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‘I am starting to question whether we have freedom of speech in Germany’

Berlin, Germany – Early-afternoon on Saturday in central Berlin, officers led an elderly German woman away to a police van so her sign could be checked.

She was preparing to attend a march calling for a ceasefire in the Gaza Strip.

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Her banner, which said she was ashamed to be German and that there was a “genocide” taking place in the densely populated Palestinian enclave being bombarded by Israel.

Police let her and her sign go, and she joined the march.

Later, as the rally got under way, a group of officers in riot gear readied themselves in front of a crowd of chanting protesters.

An estimated 8,000 to 10,000 people marched in the German capital. About 1,000 police were deployed in part to prevent any anti-Semitic speeches or signage.

Until recently, most pro-Palestinian demonstrations were banned in Berlin because local authorities feared an outburst of violence or anti-Semitism. But the decision was criticised as breaching the democratic right to freedom of assembly.

In the past two weeks, several protests have been permitted, including Saturday’s march.

At about 4pm, police pushed into the crowd and, to calls of “shame, shame”, pulled Monika Kalinowska out.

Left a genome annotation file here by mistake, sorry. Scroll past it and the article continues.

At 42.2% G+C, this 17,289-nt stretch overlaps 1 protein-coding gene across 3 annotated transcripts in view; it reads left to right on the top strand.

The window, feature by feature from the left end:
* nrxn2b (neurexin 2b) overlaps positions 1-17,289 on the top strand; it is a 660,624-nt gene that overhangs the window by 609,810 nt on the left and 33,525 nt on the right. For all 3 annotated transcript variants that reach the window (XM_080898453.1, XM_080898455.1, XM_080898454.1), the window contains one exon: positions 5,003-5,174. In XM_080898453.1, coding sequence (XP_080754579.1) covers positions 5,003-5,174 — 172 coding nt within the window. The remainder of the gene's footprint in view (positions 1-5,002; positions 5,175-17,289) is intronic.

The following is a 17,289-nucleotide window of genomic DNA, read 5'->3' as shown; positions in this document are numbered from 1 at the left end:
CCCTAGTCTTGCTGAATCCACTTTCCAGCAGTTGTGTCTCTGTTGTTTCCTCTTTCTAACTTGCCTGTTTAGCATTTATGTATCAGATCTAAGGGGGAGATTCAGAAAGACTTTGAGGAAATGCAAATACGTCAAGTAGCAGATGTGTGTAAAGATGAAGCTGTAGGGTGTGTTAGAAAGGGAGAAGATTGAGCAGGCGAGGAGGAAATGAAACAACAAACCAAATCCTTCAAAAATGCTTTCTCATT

Her sign, written in red, read, “Israel is a terrorist state.”

“I am really starting to question whether we actually have freedom of speech in Germany,” said Kalinowska, who described the episode as exasperating.

After she was frisked and her identification checked, she was told there was nothing wrong with her sign – even though it was confiscated – and she was allowed to leave. She could pick up the sign the next day, police said.

“But the thing that made me really mad was when the policeman asked me if I identified as a woman,” she said. “I was not saying anything illegal and, I mean, if you don’t respect my freedom of speech, how are you going to respect whether I identify as a man or a woman?”

The officer who briefly removed Kalinowska from the protest told Al Jazeera that there was no formal list or any particular guidelines to follow.

“Really, I just use my intuition,” he said. “If I see something I think is bad, we go and get it.”

In another case, a large poster calling German Chancellor Olaf Scholz and Israeli Prime Minister Benjamin Netanyahu “deadly assassins” was taken away.

A group of young Italians were told to destroy theirs, which said, “Stop the genocide. Stop the apartheid.”

“He told me that if I said these things, I could be arrested,” one of the Italians, who requested anonymity, told Al Jazeera.

“No, I didn’t,” the police officer argued back. “I said you could be arrested if you said those things under certain circumstances.”

Asked what those circumstances might be, the officer told Al Jazeera, “I don’t want to get into this with you.”